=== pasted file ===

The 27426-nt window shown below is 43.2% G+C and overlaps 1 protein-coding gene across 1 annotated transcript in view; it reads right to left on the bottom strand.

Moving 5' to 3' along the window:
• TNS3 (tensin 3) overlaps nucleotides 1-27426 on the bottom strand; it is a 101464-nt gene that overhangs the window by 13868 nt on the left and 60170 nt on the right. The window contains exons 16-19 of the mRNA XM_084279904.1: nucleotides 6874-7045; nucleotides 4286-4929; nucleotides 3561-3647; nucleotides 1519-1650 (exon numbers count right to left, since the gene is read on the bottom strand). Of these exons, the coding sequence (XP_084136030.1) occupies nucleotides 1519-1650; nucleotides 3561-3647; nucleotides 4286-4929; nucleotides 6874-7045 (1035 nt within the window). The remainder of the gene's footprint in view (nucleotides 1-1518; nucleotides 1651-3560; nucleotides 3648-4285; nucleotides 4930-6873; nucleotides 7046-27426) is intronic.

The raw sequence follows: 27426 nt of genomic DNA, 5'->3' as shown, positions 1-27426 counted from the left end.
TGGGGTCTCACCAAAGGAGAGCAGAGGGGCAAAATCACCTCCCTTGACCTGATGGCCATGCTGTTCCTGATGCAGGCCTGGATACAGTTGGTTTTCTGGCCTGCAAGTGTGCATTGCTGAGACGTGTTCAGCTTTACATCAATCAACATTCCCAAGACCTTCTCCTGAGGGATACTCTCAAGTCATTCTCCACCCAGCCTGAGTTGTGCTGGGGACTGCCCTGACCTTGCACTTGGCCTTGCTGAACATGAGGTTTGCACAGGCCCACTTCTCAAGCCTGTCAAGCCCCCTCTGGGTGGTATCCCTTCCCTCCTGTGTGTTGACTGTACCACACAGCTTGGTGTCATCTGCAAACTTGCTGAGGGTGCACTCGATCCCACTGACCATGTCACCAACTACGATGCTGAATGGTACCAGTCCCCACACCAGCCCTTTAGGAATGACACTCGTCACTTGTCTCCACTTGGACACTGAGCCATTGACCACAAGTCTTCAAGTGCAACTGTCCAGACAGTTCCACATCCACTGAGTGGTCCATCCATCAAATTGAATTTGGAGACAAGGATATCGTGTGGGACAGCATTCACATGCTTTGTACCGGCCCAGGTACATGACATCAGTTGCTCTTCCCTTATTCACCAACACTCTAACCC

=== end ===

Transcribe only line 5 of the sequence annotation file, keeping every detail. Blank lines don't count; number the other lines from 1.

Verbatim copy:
TGGGGTCTCACCAAAGGAGAGCAGAGGGGCAAAATCACCTCCCTTGACCTGATGGCCATGCTGTTCCTGATGCAGGCCTGGATACAGTTGGTTTTCTGGCCTGCAAGTGTGCATTGCTGAGACGTGTTCAGCTTTACATCAATCAACATTCCCAAGACCTTCTCCTGAGGGATACTCTCAAGTCATTCTCCACCCAGCCTGAGTTGTGCTGGGGACTGCCCTGACCTTGCACTTGGCCTTGCTGAACATGAGGTTTGCACAGGCCCACTTCTCAAGCCTGTCAAGCCCCCTCTGGGTGGTATCCCTTCCCTCCTGTGTGTTGACTGTACCACACAGCTTGGTGTCATCTGCAAACTTGCTGAGGGTGCACTCGATCCCACTGACCATGTCACCAACTACGATGCTGAATGGTACCAGTCCCCACACCAGCCCTTTAGGAATGACACTCGTCACTTGTCTCCACTTGGACACTGAGCCATTGACCACAAGTCTTCAAGTGCAACTGTCCAGACAGTTCCACATCCACTGAGTGGTCCATCCATCAAATTGAATTTGGAGACAAGGATATCGTGTGGGACAGCATTCACATGCTTTGTACCGGCCCAGGTACATGACATCAGTTGCTCTTCCCTTATTCACCAACACTCTAACCC